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How in the world?

In Christopher Hill (ed.), Philosophical Topics. University of Arkansas Press. pp. 255--86 (1996)

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  1. From Mathematical Fictionalism to Truth‐Theoretic Fictionalism.Bradley Armour-Garb & James A. Woodbridge - 2014 - Philosophy and Phenomenological Research 88 (1):93-118.
    We argue that if Stephen Yablo (2005) is right that philosophers of mathematics ought to endorse a fictionalist view of number-talk, then there is a compelling reason for deflationists about truth to endorse a fictionalist view of truth-talk. More specifically, our claim will be that, for deflationists about truth, Yablo’s argument for mathematical fictionalism can be employed and mounted as an argument for truth-theoretic fictionalism.
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  • Truth Via Sentential Quantification.Mark Textor - 2005 - Dialogue 44 (3):539-550.
    This paper is a critical evaluation of Kuenne's attempt to define truth via quantification into the position of a sentence.
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  • The Story About Propositions.Bradley Armour-Garb & James A. Woodbridge - 2012 - Noûs 46 (4):635-674.
    It is our contention that an ontological commitment to propositions faces a number of problems; so many, in fact, that an attitude of realism towards propositions—understood the usual “platonistic” way, as a kind of mind- and language-independent abstract entity—is ultimately untenable. The particular worries about propositions that marshal parallel problems that Paul Benacerraf has raised for mathematical platonists. At the same time, the utility of “proposition-talk”—indeed, the apparent linguistic commitment evident in our use of 'that'-clauses (in offering explanations and making (...)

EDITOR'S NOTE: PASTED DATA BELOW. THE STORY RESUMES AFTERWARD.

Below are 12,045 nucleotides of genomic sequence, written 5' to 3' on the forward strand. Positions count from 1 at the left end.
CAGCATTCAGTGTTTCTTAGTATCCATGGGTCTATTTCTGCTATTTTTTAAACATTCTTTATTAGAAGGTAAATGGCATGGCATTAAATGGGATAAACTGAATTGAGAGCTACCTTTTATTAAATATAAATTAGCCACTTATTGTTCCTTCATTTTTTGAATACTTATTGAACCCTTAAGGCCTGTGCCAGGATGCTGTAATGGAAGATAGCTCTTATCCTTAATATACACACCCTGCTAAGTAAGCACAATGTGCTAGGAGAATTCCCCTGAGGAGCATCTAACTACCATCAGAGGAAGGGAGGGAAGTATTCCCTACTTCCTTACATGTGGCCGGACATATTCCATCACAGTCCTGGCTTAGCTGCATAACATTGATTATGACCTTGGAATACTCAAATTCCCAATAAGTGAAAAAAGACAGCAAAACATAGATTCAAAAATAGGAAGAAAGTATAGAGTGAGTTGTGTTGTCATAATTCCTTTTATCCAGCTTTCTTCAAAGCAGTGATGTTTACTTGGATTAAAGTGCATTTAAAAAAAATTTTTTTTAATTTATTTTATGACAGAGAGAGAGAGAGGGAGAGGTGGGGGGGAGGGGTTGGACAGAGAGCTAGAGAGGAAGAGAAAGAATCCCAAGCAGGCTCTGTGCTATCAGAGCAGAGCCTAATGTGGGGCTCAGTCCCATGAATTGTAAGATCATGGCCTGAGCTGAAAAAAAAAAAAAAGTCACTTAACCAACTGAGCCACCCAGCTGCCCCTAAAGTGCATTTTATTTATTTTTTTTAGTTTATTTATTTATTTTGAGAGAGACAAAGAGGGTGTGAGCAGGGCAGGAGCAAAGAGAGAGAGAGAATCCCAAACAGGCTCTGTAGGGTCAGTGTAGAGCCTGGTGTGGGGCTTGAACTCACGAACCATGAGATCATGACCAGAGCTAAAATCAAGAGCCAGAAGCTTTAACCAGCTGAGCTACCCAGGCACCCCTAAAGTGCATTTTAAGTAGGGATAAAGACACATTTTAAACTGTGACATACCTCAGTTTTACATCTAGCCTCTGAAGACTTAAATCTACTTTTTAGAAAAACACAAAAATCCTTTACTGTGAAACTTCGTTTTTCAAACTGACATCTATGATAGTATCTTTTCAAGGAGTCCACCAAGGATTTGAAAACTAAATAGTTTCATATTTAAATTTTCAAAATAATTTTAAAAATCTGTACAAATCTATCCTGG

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  • Reasons and That‐Clauses.James Pryor - 2007 - Philosophical Issues 17 (1):217-244.
    What are reasons? For example, if you’re aware that your secretary plans to expose you, and you resign to avoid a scandal, what is your reason for resigning? Is your reason the fact that your secretary plans to expose you? If so, what kinds of facts are eligible to be reasons? Can merely possible facts be reasons (for actual subjects)? Can merely apparent facts? Or are reasons rather attitudes? Are your reasons for resigning your belief that your secretary plans to (...)
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  • New Problems for Modal Fictionalism.Bradley Armour-Garb - 2015 - Philosophical Studies 172 (5):1201-1219.
    In this paper, after clarifying certain features of Gideon Rosen’s Modal Fictionalism, I raise two problems for that view and argue that these problems strongly suggest that advocates of a “Deflationist Strategy” ought not to endorse, or adopt Rosen-style Modal Fictionalism.
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  • Counterparts.Richard Woodward - 2012 - Philosophy Compass 7 (1):58-70.
    Possible worlds represent you as being certain ways, as having a different lives, different hopes, and different friends. A foundational question in the philosophy of modality thus emerges: in virtue of what does a world represent you in these ways? In this paper, we focus on David Lewis's answer to this metarepresentational question: Counterpart Theory.